Now, as the sun sunk below the horizon, Aragorn scanned his surroundings in search of a good place to set camp. Ten riders surrounded him, all dressed in the colors of Gondor, with swords strapped to their backs. He wondered ruefully if they were supposed to be an honor guard or his protectors. A voice to his left distracted him from his thought, and he turned and smiled at Gimli.
The dwarf really did look comical, perched in the saddle in front of one of the guards, in full armor, axe across his knees. Gimli was glaring down at the saddle and grumbling loudly.
"Comfortable Gimli?" Aragorn asked innocently, and was rewarded by a sharp glare from the dwarf.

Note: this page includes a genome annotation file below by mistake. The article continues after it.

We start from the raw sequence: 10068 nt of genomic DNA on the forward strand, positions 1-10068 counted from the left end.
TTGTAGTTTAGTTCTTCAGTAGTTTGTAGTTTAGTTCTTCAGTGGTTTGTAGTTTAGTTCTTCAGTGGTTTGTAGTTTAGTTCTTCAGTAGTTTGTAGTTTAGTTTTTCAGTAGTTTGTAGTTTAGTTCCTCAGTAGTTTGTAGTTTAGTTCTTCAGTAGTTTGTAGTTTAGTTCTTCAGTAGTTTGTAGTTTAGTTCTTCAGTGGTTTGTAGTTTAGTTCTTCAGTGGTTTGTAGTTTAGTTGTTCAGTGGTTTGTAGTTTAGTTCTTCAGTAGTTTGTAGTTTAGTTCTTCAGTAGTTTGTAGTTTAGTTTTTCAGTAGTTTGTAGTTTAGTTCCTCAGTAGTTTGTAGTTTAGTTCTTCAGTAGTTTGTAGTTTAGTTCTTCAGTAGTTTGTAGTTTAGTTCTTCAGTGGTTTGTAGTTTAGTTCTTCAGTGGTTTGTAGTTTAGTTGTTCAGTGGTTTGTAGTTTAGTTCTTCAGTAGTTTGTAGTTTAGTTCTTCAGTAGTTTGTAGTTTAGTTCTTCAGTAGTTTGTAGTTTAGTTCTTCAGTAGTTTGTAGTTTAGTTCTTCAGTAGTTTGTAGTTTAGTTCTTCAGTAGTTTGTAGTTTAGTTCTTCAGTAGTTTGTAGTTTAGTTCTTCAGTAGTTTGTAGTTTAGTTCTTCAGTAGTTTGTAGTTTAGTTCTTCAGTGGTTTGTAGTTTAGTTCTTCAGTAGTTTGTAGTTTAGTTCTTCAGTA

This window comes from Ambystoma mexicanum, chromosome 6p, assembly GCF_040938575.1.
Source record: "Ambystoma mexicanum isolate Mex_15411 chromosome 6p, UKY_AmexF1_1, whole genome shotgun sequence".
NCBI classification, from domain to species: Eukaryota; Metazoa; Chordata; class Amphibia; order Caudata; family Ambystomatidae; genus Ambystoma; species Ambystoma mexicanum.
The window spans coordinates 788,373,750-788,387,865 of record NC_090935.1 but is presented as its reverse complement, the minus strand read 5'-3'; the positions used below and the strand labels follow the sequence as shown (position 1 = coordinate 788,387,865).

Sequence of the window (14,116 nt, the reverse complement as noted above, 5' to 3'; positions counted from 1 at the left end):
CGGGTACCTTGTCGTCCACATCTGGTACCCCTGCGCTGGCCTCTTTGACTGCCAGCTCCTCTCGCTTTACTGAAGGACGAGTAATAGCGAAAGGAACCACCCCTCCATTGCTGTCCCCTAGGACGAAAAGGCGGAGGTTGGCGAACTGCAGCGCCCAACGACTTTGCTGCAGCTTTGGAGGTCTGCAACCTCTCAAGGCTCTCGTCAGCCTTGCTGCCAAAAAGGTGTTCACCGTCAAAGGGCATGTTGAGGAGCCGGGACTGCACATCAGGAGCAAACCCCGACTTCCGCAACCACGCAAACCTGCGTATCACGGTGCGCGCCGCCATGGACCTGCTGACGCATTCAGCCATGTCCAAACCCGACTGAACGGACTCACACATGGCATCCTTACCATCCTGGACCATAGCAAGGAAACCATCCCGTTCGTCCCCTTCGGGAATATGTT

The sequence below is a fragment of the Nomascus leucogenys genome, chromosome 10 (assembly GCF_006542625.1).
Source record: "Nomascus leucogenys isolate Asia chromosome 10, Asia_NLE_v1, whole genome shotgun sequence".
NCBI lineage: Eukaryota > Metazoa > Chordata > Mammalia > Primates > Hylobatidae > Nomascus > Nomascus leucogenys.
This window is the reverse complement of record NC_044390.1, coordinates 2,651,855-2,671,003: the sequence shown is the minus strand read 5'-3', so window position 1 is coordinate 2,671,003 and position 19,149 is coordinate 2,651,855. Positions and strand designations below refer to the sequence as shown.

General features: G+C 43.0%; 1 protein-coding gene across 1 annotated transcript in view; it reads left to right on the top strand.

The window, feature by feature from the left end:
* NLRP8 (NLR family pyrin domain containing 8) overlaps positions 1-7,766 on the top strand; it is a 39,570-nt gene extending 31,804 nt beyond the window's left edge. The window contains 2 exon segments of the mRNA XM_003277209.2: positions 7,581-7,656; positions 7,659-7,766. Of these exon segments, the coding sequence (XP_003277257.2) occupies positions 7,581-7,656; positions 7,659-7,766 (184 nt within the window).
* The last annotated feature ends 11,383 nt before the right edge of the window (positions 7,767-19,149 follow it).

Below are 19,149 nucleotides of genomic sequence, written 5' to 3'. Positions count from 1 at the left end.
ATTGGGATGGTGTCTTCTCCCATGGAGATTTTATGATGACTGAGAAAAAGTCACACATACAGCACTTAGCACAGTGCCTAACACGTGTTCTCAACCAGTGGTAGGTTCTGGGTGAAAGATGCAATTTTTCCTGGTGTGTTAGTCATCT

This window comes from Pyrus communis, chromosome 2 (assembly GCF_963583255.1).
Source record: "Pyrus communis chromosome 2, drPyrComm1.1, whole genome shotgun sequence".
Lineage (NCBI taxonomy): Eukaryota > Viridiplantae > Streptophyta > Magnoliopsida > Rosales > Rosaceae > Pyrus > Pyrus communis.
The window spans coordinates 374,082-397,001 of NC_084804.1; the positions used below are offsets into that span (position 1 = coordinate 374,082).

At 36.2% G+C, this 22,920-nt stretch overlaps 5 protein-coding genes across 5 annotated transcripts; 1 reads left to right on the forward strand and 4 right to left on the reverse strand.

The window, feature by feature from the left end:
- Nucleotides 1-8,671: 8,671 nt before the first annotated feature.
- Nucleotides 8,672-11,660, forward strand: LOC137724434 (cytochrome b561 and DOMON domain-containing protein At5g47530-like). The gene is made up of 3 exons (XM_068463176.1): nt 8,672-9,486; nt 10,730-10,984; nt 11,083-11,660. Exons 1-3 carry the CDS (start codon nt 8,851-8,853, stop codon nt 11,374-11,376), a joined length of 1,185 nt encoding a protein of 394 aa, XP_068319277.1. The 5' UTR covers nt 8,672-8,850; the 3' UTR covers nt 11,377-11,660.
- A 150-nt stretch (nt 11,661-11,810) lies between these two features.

"I am not sure which I hate worse," Gimli declared in a loud voice. "Riding in one of these dreadful saddles, or riding without the saddle, as that dratted elf insists upon doing."
"Technically you are not riding at all, but are only being carried," Aragorn pointed out. "You would be much more comfortable on your own mount, especially if you would take off all that armor."
"I would be much more comfortable if I were on foot," the dwarf shot back. "I do not like, or trust, horses. It may take longer to reach your destination on foot, but at least you are sure to get there in one piece. I fear that I am beginning to split in two from all this riding."
"Hardly likely with all that metal surrounding you." Aragorn held up his hand in surrender as it looked as if the dwarf were going to start an argument. "Come now, Gimli, help me look for a place to camp. It will help keep your mind off your backside."